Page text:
My day out : Chicken Farm and Processing Plant - from Farm to Fork.

by Anne Myers-Wright RD/APD

Posted on Oct 3, 04:31 AM in and . Comments [3].

This week, I was fortunate enough to take part in a media tour of a chicken farm and processing facility, hosted by Australian Chicken Meat Industry and Ingham’s Enterprises. I was in two minds about going, being that it was smack in the middle of the school holidays but then thought to myself “when am I ever going to get the chance to go to a chicken farm again???” I think it’s really important for all of us to have a good grasp of where our food comes from and of the processes involved in getting it from Farm to Fork.

The day was certainly worth it! Did you know that Australians eat 45Kg (per person) per year of Chicken? And did you know that chicken consumption is overtaking red meat consumption? How long do you think it takes from when the chicken hits the processing plant to the moment your chicken breasts are packed and ready to ship to the store, to you? So many questions answered during my day out.

This is the way it panned out:

At 7.30, our small group of media, chicken officials and a sole Dietitian, eagerly boarded the bus to visit the Pumicestone Poultry Farm in Caboolture. We were met by representatives of Ingham’s and our information session began. This is what I found out:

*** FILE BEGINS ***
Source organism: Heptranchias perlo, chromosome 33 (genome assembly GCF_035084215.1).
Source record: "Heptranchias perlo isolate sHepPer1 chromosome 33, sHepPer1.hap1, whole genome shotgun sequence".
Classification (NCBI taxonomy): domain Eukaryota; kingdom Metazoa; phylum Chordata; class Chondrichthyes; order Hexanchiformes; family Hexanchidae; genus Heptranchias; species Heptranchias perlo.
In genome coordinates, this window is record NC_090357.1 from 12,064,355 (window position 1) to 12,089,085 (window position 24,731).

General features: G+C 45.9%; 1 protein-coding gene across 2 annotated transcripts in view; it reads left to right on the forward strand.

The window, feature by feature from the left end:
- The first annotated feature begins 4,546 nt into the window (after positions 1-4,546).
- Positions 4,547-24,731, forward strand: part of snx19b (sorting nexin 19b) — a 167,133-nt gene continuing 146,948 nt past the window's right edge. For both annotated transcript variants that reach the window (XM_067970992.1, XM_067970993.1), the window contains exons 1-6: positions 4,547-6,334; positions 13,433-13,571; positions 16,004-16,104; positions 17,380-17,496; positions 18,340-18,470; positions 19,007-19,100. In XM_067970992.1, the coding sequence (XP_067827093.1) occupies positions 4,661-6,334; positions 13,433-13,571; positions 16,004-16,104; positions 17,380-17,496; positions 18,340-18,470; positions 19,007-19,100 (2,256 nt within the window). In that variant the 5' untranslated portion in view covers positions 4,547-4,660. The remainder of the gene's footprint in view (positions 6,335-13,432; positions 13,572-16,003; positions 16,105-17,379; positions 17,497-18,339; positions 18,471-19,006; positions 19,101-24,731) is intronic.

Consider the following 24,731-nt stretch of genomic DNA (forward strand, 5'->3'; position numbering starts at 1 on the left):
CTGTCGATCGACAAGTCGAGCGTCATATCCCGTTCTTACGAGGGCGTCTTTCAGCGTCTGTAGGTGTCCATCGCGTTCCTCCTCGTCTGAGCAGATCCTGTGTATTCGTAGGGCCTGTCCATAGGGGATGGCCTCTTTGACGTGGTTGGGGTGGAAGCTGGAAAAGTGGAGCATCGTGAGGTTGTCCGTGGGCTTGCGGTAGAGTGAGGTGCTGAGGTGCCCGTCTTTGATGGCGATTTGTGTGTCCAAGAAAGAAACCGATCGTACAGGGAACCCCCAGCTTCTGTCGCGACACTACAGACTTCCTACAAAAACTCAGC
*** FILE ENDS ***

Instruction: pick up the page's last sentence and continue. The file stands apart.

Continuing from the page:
• All the chickens are owned by Ingham’s , they are hatched in hatching facilities and brought to the “farms” as one day old chicks. Before delivery to the “raising farms”, they are vaccinated “in novo” against Marek’s disease and on hatching, have a spray vaccine against infective bronchitis.
  • One breed is used – the Ross 308 breed – and both male and females are raised together.
  • Chickens are not treated in any other way, the size and growing speed are down to the breed/genetics.
  • Farmers provide a raising facility – barns, electricity, water and care and Ingham’s provide all the chickens, feed and guidelines. There are very strict protocols.
  • Feed is carefully designed for the optimal protein levels for various chicken ages and the formulation is changed as the chickens grow. The grain is sorghum/wheat. Chickens are allowed to just eat as needed/desired. Water is available as needed.

The facility that we visited was a bit of a surprise to me. I think I was expecting a more traditional farm but it was pretty much an area with 8 extremely large barns. The chickens here were not free range, being contained in the barns. Biosecurity was extremely strict at the site. We had to cover our boots with plastic bags, gown up in space style overalls and then cover our feet again with plastic. We then used hygienic hand wash and “foot dip” before entering the barn. The barns are temperature controlled and monitored. Chickens are raised in these barns up to either 35 days or to 50 days before being taken to the Processing plant at Murrarie in Brisbane.

We boarded the bus to take the last journey those chickens would take to the processing plant.

Luckily, we went in by the guest entrance.

Hygiene practices are high on the agenda at Murrarie as well. Once again, we donned outfits including hair nets and boots before entering the plant.

The journey the chickens take goes a bit like this:

  • The chickens arrive and are shackled and placed in a dark environment to calm them before the stunning, pretty much killing the chickens . Not nice but that’s the reality.
  • Chickens are hung and de-feathered by an automative process. It’s hot in here as we watch the plucking machines. Then the bits we don’t eat are removed.